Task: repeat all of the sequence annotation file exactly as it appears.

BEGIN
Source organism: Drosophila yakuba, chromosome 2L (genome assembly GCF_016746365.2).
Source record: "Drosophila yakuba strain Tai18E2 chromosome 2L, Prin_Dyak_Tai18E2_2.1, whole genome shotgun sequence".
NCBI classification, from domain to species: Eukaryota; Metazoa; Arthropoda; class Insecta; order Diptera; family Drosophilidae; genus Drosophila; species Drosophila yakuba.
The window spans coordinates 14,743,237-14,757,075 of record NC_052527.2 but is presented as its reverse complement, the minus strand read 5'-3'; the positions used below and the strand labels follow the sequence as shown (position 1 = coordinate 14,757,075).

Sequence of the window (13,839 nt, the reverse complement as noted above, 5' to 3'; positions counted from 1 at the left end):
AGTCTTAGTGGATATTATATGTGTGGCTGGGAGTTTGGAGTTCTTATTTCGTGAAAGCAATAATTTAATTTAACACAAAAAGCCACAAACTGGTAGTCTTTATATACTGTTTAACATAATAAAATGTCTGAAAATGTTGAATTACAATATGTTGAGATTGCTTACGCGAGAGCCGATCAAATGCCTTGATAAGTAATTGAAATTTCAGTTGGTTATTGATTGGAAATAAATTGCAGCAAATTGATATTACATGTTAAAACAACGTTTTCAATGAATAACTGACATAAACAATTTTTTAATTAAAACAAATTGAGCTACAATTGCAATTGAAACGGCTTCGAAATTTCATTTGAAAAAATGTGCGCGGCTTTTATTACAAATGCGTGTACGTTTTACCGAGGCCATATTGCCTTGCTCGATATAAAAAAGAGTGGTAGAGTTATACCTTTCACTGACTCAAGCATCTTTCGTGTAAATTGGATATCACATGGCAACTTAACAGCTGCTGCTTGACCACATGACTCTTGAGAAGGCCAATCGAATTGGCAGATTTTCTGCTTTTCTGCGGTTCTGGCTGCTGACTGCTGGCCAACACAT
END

Source organism: Drosophila yakuba, chromosome 2L (genome assembly GCF_016746365.2).
Source record: "Drosophila yakuba strain Tai18E2 chromosome 2L, Prin_Dyak_Tai18E2_2.1, whole genome shotgun sequence".
NCBI classification, from domain to species: Eukaryota; Metazoa; Arthropoda; class Insecta; order Diptera; family Drosophilidae; genus Drosophila; species Drosophila yakuba.
The window spans coordinates 14,743,237-14,757,075 of record NC_052527.2 but is presented as its reverse complement, the minus strand read 5'-3'; the positions used below and the strand labels follow the sequence as shown (position 1 = coordinate 14,757,075).

Sequence of the window (13,839 nt, the reverse complement as noted above, 5' to 3'; positions counted from 1 at the left end):
AGTCTTAGTGGATATTATATGTGTGGCTGGGAGTTTGGAGTTCTTATTTCGTGAAAGCAATAATTTAATTTAACACAAAAAGCCACAAACTGGTAGTCTTTATATACTGTTTAACATAATAAAATGTCTGAAAATGTTGAATTACAATATGTTGAGATTGCTTACGCGAGAGCCGATCAAATGCCTTGATAAGTAATTGAAATTTCAGTTGGTTATTGATTGGAAATAAATTGCAGCAAATTGATATTACATGTTAAAACAACGTTTTCAATGAATAACTGACATAAACAATTTTTTAATTAAAACAAATTGAGCTACAATTGCAATTGAAACGGCTTCGAAATTTCATTTGAAAAAATGTGCGCGGCTTTTATTACAAATGCGTGTACGTTTTACCGAGGCCATATTGCCTTGCTCGATATAAAAAAGAGTGGTAGAGTTATACCTTTCACTGACTCAAGCATCTTTCGTGTAAATTGGATATCACATGGCAACTTAACAGCTGCTGCTTGACCACATGACTCTTGAGAAGGCCAATCGAATTGGCAGATTTTCTGCTTTTCTGCGGTTCTGGCTGCTGACTGCTGGCCAACACAT